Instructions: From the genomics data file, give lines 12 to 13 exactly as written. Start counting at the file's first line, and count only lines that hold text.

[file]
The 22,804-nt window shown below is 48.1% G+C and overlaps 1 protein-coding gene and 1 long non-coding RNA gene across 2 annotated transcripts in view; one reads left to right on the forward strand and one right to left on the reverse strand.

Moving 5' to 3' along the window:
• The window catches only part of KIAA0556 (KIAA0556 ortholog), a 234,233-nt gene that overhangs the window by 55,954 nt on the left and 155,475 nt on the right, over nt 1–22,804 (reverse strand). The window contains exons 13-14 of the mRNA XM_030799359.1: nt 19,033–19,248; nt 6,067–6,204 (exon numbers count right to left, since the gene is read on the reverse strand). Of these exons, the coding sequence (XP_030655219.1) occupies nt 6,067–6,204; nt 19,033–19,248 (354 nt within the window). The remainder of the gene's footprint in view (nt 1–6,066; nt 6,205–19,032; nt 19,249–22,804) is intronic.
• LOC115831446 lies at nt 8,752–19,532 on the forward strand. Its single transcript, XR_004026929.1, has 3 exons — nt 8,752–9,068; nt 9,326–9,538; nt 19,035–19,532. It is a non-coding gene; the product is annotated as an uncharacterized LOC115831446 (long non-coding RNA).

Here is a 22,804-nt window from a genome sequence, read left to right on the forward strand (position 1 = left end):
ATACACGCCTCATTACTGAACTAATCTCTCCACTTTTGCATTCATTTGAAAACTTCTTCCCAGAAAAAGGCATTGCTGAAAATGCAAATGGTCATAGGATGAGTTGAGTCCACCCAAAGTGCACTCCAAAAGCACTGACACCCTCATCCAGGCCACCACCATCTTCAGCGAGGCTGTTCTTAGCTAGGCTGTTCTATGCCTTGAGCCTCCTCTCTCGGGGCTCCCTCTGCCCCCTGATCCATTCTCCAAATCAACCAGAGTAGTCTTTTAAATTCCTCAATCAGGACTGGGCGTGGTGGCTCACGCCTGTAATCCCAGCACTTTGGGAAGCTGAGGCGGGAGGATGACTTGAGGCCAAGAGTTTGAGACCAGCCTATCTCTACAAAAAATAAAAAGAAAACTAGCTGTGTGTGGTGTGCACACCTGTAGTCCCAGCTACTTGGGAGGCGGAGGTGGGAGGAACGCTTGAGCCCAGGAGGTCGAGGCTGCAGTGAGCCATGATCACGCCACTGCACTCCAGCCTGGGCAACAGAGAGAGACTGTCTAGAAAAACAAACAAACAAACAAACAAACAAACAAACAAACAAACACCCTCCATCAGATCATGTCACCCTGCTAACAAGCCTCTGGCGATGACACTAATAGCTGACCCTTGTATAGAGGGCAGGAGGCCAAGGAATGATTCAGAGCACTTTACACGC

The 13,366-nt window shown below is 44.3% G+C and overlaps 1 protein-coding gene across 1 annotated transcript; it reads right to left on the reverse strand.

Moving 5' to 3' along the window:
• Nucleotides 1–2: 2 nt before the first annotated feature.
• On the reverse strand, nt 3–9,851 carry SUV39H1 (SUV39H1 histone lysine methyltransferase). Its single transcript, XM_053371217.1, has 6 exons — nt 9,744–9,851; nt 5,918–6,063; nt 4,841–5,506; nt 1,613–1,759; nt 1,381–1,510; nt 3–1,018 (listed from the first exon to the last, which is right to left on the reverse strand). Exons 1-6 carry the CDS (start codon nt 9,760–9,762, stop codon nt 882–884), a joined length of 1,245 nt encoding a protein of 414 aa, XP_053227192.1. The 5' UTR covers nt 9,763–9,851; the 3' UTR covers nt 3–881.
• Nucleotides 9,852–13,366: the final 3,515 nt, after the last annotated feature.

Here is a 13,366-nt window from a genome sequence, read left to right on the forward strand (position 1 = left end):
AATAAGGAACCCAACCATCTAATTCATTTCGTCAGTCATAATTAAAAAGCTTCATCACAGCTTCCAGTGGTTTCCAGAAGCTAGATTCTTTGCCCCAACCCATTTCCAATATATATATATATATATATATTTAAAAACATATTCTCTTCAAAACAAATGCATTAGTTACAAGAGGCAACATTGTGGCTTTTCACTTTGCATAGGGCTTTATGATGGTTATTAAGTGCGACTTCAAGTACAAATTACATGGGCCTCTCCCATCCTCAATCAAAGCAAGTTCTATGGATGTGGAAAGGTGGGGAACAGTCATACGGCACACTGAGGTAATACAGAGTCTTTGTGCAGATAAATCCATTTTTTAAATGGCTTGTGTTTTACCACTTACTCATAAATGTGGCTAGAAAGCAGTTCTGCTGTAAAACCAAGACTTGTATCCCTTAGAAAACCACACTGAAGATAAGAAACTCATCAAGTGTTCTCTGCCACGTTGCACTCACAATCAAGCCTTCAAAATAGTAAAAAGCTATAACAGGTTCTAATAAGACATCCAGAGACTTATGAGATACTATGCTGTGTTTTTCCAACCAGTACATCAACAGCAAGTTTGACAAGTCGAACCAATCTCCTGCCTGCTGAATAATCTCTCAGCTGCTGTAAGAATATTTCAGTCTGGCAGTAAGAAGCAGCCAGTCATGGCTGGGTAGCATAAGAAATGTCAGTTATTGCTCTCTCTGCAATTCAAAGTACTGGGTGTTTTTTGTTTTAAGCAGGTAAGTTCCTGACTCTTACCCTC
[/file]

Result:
Here is a 13,366-nt window from a genome sequence, read left to right on the forward strand (position 1 = left end):
AATAAGGAACCCAACCATCTAATTCATTTCGTCAGTCATAATTAAAAAGCTTCATCACAGCTTCCAGTGGTTTCCAGAAGCTAGATTCTTTGCCCCAACCCATTTCCAATATATATATATATATATATATTTAAAAACATATTCTCTTCAAAACAAATGCATTAGTTACAAGAGGCAACATTGTGGCTTTTCACTTTGCATAGGGCTTTATGATGGTTATTAAGTGCGACTTCAAGTACAAATTACATGGGCCTCTCCCATCCTCAATCAAAGCAAGTTCTATGGATGTGGAAAGGTGGGGAACAGTCATACGGCACACTGAGGTAATACAGAGTCTTTGTGCAGATAAATCCATTTTTTAAATGGCTTGTGTTTTACCACTTACTCATAAATGTGGCTAGAAAGCAGTTCTGCTGTAAAACCAAGACTTGTATCCCTTAGAAAACCACACTGAAGATAAGAAACTCATCAAGTGTTCTCTGCCACGTTGCACTCACAATCAAGCCTTCAAAATAGTAAAAAGCTATAACAGGTTCTAATAAGACATCCAGAGACTTATGAGATACTATGCTGTGTTTTTCCAACCAGTACATCAACAGCAAGTTTGACAAGTCGAACCAATCTCCTGCCTGCTGAATAATCTCTCAGCTGCTGTAAGAATATTTCAGTCTGGCAGTAAGAAGCAGCCAGTCATGGCTGGGTAGCATAAGAAATGTCAGTTATTGCTCTCTCTGCAATTCAAAGTACTGGGTGTTTTTTGTTTTAAGCAGGTAAGTTCCTGACTCTTACCCTC